The current Goldilocks environment is hurting two of Canada’s key sectors, says Michael Harber, an associate portfolio manager of Canadian equities at Picton Mahoney Asset Management, a sub-advisor of the Renaissance Canadian Growth Fund.

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That’s because energy and materials do not respond well when an economy’s “growth is comfortably above zero so [that there’s minimal] recessionary risk, but not so strong that it stokes fears of inflation,” he says.

The Canadian market has fit the Goldilocks definition for three years: “Impressive employment and the housing recovery in the U.S. have been the growth engines, delaying the U.S. rates cycle. Enhanced accommodation from the ECB and the BOJ has kept the engine fuelled with easy money.”

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Delayed inflation has also been a factor. “The maturing of the business cycle of developed markets, coupled with the maturing of emerging market economies and structural growth problems in Europe, has kept the lid on aggregate growth,” he says.

Who gains from Goldilocks

An environment with low growth, low inflation and low rates “is generally positive for risky assets such as equities; particularly, small-cap equities,” Harber says.

In the equity market, “Investors have been flocking to sectors and styles that have outsized growth potential” since growth is scarce right now. People are also choosing “beneficiaries of a low-interest-rate environment.”

For example, companies that grow through acquisition by issuing cheap debt may offer increased yield compared to the bond market. Companies may also use cheap debt to issue enhanced dividends or repurchase shares. In particular, Harber says the healthcare and technology sectors have been outperforming, as have “those sectors that offer high dividends, such as utilities and telecoms.”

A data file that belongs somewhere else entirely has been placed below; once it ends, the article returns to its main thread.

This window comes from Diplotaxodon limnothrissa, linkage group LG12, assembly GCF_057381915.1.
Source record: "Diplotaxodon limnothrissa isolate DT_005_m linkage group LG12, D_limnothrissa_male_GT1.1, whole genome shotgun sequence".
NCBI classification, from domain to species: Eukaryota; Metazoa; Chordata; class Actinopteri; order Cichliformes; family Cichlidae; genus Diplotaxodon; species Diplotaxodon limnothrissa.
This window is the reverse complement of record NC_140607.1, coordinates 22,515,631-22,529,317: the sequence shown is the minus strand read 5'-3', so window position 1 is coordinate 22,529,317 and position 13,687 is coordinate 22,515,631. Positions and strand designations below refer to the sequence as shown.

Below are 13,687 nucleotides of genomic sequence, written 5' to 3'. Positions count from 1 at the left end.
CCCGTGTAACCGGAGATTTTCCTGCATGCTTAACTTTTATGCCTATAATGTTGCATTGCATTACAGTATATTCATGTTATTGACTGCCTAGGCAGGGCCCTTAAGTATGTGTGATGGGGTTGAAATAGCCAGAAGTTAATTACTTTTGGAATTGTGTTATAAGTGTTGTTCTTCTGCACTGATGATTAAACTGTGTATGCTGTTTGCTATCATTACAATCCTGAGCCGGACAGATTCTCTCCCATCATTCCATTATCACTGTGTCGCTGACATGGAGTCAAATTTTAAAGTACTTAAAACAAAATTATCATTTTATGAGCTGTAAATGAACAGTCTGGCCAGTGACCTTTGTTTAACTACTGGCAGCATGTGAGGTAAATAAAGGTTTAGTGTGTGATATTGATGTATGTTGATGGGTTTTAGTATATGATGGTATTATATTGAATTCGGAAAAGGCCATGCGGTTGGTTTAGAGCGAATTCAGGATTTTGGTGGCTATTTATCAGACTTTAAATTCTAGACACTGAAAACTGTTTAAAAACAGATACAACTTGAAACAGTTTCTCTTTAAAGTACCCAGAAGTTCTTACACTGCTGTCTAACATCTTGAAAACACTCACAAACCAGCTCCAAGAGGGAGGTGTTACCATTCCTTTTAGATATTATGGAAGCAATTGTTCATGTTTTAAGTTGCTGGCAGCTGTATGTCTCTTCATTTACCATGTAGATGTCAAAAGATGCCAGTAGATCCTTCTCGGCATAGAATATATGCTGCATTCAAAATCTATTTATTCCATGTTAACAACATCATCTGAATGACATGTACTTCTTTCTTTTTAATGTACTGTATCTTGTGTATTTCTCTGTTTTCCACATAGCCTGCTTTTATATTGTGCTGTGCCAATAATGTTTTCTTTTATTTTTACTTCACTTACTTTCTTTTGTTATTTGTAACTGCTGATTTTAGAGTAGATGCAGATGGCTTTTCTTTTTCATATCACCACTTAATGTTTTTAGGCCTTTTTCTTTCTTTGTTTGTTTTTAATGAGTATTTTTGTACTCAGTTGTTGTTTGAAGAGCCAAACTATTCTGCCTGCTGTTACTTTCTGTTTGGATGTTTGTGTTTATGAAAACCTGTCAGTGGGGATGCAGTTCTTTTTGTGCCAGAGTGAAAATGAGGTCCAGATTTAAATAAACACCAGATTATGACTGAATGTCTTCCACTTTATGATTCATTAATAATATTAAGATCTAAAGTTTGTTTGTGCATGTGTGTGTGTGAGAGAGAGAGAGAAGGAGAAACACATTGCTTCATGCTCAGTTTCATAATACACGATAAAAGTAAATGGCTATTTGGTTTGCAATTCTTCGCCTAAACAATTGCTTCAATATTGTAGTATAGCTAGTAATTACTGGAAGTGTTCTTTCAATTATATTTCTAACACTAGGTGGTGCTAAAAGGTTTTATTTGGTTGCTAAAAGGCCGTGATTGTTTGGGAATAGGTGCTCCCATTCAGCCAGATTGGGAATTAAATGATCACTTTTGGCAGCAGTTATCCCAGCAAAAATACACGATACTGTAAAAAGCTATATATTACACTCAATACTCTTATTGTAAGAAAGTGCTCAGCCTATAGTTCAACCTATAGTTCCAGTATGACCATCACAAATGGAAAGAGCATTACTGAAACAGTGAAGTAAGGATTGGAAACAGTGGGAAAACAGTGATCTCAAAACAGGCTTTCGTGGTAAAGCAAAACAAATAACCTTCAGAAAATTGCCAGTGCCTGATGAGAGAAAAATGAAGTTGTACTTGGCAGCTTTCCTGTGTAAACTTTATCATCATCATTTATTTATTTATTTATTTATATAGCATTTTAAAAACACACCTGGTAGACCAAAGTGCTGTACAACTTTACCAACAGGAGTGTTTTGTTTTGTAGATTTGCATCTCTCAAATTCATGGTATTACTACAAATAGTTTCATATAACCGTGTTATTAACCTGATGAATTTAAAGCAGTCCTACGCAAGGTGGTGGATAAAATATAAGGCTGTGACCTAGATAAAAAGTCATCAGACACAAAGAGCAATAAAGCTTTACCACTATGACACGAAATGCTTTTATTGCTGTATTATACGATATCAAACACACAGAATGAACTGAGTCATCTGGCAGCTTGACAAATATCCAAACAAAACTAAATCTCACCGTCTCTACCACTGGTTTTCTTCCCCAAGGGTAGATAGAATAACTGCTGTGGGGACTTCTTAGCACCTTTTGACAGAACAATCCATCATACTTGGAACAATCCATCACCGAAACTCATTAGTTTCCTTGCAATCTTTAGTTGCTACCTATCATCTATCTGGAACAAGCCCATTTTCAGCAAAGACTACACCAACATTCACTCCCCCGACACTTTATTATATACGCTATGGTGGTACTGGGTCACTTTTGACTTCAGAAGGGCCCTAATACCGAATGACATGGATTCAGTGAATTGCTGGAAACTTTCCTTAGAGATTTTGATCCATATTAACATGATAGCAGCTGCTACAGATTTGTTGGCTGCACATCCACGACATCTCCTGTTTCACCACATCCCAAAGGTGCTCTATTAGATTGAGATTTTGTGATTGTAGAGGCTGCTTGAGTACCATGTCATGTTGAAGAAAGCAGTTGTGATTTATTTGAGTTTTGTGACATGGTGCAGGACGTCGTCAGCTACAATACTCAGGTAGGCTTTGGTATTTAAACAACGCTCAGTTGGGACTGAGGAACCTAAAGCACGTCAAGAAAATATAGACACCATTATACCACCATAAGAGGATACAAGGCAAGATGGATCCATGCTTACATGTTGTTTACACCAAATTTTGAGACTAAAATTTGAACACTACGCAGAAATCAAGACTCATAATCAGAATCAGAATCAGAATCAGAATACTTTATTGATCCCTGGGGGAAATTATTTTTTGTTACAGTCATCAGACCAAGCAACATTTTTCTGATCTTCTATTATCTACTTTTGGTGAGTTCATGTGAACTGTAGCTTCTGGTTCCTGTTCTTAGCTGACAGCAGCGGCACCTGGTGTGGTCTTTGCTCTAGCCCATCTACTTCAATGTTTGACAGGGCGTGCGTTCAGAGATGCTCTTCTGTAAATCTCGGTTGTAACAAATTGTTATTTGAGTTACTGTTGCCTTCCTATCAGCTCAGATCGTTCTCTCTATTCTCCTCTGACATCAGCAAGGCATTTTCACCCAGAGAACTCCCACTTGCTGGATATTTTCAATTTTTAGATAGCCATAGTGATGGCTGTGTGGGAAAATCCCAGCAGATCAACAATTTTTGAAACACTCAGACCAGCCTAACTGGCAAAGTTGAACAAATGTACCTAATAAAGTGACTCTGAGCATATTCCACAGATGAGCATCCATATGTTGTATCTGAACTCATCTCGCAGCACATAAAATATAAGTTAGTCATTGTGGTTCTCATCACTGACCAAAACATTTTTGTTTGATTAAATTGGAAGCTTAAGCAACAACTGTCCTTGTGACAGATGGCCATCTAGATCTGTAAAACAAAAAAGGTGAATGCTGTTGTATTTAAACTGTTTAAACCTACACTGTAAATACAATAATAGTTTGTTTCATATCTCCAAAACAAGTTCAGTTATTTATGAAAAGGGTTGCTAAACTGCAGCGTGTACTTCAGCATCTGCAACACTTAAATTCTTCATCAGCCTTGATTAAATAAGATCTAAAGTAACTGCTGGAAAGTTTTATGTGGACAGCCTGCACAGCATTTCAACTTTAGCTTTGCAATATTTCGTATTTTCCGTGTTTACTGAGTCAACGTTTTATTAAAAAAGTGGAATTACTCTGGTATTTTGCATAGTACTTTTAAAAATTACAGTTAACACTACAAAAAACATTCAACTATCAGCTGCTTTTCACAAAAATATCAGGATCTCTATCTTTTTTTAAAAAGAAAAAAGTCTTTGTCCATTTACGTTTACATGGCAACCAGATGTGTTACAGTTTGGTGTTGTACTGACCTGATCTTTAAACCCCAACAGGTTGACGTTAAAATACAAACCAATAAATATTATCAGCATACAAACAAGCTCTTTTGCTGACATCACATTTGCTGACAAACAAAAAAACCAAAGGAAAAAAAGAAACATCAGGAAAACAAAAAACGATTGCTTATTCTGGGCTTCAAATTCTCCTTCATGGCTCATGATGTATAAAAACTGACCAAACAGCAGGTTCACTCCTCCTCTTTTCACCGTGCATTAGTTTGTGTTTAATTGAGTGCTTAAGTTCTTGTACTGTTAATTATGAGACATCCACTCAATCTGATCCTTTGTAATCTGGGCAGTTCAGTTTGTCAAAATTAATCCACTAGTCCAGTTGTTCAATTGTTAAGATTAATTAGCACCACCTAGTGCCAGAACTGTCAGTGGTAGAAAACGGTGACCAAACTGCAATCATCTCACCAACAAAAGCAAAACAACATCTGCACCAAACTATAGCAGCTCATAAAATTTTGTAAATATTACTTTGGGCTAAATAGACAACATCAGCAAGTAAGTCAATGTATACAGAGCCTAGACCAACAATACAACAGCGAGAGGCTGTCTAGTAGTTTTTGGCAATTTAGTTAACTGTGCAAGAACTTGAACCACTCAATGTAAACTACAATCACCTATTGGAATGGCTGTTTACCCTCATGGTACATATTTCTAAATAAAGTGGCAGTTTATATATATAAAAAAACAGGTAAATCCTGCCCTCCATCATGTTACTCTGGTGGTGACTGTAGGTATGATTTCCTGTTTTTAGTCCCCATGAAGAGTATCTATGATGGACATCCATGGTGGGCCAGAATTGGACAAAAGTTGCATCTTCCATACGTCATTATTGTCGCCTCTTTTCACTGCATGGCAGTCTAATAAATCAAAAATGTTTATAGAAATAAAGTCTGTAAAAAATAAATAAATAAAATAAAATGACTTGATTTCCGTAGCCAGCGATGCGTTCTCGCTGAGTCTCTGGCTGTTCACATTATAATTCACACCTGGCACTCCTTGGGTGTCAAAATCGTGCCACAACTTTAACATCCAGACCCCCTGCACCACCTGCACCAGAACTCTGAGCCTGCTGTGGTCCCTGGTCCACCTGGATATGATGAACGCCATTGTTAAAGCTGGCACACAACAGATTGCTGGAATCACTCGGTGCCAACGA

To take advantage of Goldilocks conditions, he says it’s best to select small-cap funds that “have broad diversification across not only sectors but geographies. If one owns a Canadian small-cap mandate, that investor is overly exposed to sectors such as energy and materials, which do not respond favourably to the Goldilocks environment.”

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The best fund mandates “are diversified across sectors, and [include] healthcare, technology and consumer.” He adds that such sectors “are not readily available in Canadian small-cap mandates.”

The end of Goldilocks

Harber notes the current Goldilocks environment will end in one of two ways. “The first is the inflationary route, where growth starts to kick ahead of what would be non-inflationary.”

If this occurs, “the Canadian small cap environment would respond quite favourably at the onset, as it would be supportive for groups such as energy and materials. [But] ultimately, that would spur an aggressive tightening cycle from central banks, which would end that outperformance abruptly.”

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Alternatively, Goldilocks could end through deflation. “This is where the low but positive growth turns into low growth with a risk of going negative. And obviously this is a risk to all areas of the equity market if we’re to see a recessionary environment globally.”

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